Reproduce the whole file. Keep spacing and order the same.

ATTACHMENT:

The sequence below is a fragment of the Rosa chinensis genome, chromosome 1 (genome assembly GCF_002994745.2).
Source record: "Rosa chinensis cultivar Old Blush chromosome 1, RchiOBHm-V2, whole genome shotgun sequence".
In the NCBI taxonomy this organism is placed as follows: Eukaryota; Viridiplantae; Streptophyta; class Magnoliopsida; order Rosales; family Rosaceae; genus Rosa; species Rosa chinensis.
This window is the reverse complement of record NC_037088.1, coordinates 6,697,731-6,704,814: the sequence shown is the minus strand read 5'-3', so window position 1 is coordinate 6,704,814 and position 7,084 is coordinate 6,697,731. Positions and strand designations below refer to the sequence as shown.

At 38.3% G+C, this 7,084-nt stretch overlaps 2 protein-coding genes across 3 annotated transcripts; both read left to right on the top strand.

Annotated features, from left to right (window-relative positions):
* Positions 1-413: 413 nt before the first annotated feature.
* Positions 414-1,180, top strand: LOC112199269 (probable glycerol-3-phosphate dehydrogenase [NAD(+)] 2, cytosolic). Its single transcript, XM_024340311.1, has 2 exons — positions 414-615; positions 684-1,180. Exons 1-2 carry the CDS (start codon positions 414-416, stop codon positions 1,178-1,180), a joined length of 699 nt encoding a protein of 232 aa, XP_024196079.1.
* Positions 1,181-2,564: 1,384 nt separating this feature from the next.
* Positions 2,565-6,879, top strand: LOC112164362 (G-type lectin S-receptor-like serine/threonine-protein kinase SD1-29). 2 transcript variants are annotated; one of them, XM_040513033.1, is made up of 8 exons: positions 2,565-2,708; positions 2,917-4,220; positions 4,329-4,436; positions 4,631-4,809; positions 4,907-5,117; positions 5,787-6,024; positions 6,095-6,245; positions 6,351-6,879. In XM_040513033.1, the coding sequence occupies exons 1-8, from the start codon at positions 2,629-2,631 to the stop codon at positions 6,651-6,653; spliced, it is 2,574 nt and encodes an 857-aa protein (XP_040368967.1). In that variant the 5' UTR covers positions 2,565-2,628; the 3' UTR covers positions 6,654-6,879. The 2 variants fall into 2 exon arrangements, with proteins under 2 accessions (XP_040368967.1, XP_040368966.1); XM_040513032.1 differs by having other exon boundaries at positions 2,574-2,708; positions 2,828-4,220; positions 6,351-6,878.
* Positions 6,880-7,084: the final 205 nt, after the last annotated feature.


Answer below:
The sequence below is a fragment of the Rosa chinensis genome, chromosome 1 (genome assembly GCF_002994745.2).
Source record: "Rosa chinensis cultivar Old Blush chromosome 1, RchiOBHm-V2, whole genome shotgun sequence".
In the NCBI taxonomy this organism is placed as follows: Eukaryota; Viridiplantae; Streptophyta; class Magnoliopsida; order Rosales; family Rosaceae; genus Rosa; species Rosa chinensis.
This window is the reverse complement of record NC_037088.1, coordinates 6,697,731-6,704,814: the sequence shown is the minus strand read 5'-3', so window position 1 is coordinate 6,704,814 and position 7,084 is coordinate 6,697,731. Positions and strand designations below refer to the sequence as shown.

At 38.3% G+C, this 7,084-nt stretch overlaps 2 protein-coding genes across 3 annotated transcripts; both read left to right on the top strand.

Annotated features, from left to right (window-relative positions):
* Positions 1-413: 413 nt before the first annotated feature.
* Positions 414-1,180, top strand: LOC112199269 (probable glycerol-3-phosphate dehydrogenase [NAD(+)] 2, cytosolic). Its single transcript, XM_024340311.1, has 2 exons — positions 414-615; positions 684-1,180. Exons 1-2 carry the CDS (start codon positions 414-416, stop codon positions 1,178-1,180), a joined length of 699 nt encoding a protein of 232 aa, XP_024196079.1.
* Positions 1,181-2,564: 1,384 nt separating this feature from the next.
* Positions 2,565-6,879, top strand: LOC112164362 (G-type lectin S-receptor-like serine/threonine-protein kinase SD1-29). 2 transcript variants are annotated; one of them, XM_040513033.1, is made up of 8 exons: positions 2,565-2,708; positions 2,917-4,220; positions 4,329-4,436; positions 4,631-4,809; positions 4,907-5,117; positions 5,787-6,024; positions 6,095-6,245; positions 6,351-6,879. In XM_040513033.1, the coding sequence occupies exons 1-8, from the start codon at positions 2,629-2,631 to the stop codon at positions 6,651-6,653; spliced, it is 2,574 nt and encodes an 857-aa protein (XP_040368967.1). In that variant the 5' UTR covers positions 2,565-2,628; the 3' UTR covers positions 6,654-6,879. The 2 variants fall into 2 exon arrangements, with proteins under 2 accessions (XP_040368967.1, XP_040368966.1); XM_040513032.1 differs by having other exon boundaries at positions 2,574-2,708; positions 2,828-4,220; positions 6,351-6,878.
* Positions 6,880-7,084: the final 205 nt, after the last annotated feature.